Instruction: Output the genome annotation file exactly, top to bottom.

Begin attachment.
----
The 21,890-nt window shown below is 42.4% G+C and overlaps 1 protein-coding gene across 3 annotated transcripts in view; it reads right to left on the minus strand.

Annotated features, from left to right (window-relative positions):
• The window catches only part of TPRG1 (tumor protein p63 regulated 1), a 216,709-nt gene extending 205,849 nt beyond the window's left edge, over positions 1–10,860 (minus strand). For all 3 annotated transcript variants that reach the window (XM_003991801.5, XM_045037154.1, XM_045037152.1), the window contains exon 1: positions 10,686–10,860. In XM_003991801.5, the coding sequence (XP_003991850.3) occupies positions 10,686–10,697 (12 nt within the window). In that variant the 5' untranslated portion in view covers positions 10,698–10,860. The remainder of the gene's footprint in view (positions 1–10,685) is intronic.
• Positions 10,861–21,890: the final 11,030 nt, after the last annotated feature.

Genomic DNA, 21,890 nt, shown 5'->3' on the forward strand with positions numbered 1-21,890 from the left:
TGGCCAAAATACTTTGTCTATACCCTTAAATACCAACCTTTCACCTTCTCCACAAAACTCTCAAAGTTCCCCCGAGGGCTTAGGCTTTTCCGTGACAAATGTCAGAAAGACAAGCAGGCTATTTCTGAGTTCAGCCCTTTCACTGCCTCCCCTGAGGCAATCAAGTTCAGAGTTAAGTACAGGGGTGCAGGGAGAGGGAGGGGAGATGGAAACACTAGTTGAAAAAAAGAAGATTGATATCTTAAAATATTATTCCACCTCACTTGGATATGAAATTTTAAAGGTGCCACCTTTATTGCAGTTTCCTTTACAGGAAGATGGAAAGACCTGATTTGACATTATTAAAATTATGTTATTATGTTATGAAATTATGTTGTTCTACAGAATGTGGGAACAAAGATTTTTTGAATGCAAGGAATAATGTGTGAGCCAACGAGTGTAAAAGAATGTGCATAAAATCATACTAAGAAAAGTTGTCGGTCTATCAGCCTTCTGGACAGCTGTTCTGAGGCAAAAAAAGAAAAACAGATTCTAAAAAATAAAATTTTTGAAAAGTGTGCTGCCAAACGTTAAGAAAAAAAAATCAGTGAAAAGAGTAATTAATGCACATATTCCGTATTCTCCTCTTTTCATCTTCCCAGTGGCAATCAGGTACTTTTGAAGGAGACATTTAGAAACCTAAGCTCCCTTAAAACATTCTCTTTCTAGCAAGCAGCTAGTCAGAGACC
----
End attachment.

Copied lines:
The 21,890-nt window shown below is 42.4% G+C and overlaps 1 protein-coding gene across 3 annotated transcripts in view; it reads right to left on the minus strand.

Annotated features, from left to right (window-relative positions):
• The window catches only part of TPRG1 (tumor protein p63 regulated 1), a 216,709-nt gene extending 205,849 nt beyond the window's left edge, over positions 1–10,860 (minus strand). For all 3 annotated transcript variants that reach the window (XM_003991801.5, XM_045037154.1, XM_045037152.1), the window contains exon 1: positions 10,686–10,860. In XM_003991801.5, the coding sequence (XP_003991850.3) occupies positions 10,686–10,697 (12 nt within the window). In that variant the 5' untranslated portion in view covers positions 10,698–10,860. The remainder of the gene's footprint in view (positions 1–10,685) is intronic.
• Positions 10,861–21,890: the final 11,030 nt, after the last annotated feature.

Genomic DNA, 21,890 nt, shown 5'->3' on the forward strand with positions numbered 1-21,890 from the left:
TGGCCAAAATACTTTGTCTATACCCTTAAATACCAACCTTTCACCTTCTCCACAAAACTCTCAAAGTTCCCCCGAGGGCTTAGGCTTTTCCGTGACAAATGTCAGAAAGACAAGCAGGCTATTTCTGAGTTCAGCCCTTTCACTGCCTCCCCTGAGGCAATCAAGTTCAGAGTTAAGTACAGGGGTGCAGGGAGAGGGAGGGGAGATGGAAACACTAGTTGAAAAAAAGAAGATTGATATCTTAAAATATTATTCCACCTCACTTGGATATGAAATTTTAAAGGTGCCACCTTTATTGCAGTTTCCTTTACAGGAAGATGGAAAGACCTGATTTGACATTATTAAAATTATGTTATTATGTTATGAAATTATGTTGTTCTACAGAATGTGGGAACAAAGATTTTTTGAATGCAAGGAATAATGTGTGAGCCAACGAGTGTAAAAGAATGTGCATAAAATCATACTAAGAAAAGTTGTCGGTCTATCAGCCTTCTGGACAGCTGTTCTGAGGCAAAAAAAGAAAAACAGATTCTAAAAAATAAAATTTTTGAAAAGTGTGCTGCCAAACGTTAAGAAAAAAAAATCAGTGAAAAGAGTAATTAATGCACATATTCCGTATTCTCCTCTTTTCATCTTCCCAGTGGCAATCAGGTACTTTTGAAGGAGACATTTAGAAACCTAAGCTCCCTTAAAACATTCTCTTTCTAGCAAGCAGCTAGTCAGAGACC